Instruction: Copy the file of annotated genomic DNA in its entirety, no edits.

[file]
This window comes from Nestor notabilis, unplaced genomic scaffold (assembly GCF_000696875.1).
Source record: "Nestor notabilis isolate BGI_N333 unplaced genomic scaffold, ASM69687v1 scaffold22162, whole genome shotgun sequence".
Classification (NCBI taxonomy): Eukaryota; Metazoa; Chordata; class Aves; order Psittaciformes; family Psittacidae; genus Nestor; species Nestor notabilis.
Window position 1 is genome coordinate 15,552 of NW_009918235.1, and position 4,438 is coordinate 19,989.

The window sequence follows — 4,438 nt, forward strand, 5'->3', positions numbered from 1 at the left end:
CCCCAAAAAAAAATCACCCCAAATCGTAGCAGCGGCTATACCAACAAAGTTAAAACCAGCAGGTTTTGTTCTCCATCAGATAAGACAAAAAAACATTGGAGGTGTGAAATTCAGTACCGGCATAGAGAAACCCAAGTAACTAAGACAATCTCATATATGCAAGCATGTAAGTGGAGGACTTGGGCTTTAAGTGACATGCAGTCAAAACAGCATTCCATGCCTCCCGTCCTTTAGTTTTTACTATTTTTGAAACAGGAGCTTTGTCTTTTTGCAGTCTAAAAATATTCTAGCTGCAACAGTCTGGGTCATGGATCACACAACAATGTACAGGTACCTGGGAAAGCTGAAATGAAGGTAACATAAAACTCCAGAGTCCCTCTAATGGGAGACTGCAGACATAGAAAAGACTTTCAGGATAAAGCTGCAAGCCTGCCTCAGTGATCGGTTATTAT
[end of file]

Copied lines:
This window comes from Nestor notabilis, unplaced genomic scaffold (assembly GCF_000696875.1).
Source record: "Nestor notabilis isolate BGI_N333 unplaced genomic scaffold, ASM69687v1 scaffold22162, whole genome shotgun sequence".
Classification (NCBI taxonomy): Eukaryota; Metazoa; Chordata; class Aves; order Psittaciformes; family Psittacidae; genus Nestor; species Nestor notabilis.
Window position 1 is genome coordinate 15,552 of NW_009918235.1, and position 4,438 is coordinate 19,989.

The window sequence follows — 4,438 nt, forward strand, 5'->3', positions numbered from 1 at the left end:
CCCCAAAAAAAAATCACCCCAAATCGTAGCAGCGGCTATACCAACAAAGTTAAAACCAGCAGGTTTTGTTCTCCATCAGATAAGACAAAAAAACATTGGAGGTGTGAAATTCAGTACCGGCATAGAGAAACCCAAGTAACTAAGACAATCTCATATATGCAAGCATGTAAGTGGAGGACTTGGGCTTTAAGTGACATGCAGTCAAAACAGCATTCCATGCCTCCCGTCCTTTAGTTTTTACTATTTTTGAAACAGGAGCTTTGTCTTTTTGCAGTCTAAAAATATTCTAGCTGCAACAGTCTGGGTCATGGATCACACAACAATGTACAGGTACCTGGGAAAGCTGAAATGAAGGTAACATAAAACTCCAGAGTCCCTCTAATGGGAGACTGCAGACATAGAAAAGACTTTCAGGATAAAGCTGCAAGCCTGCCTCAGTGATCGGTTATTAT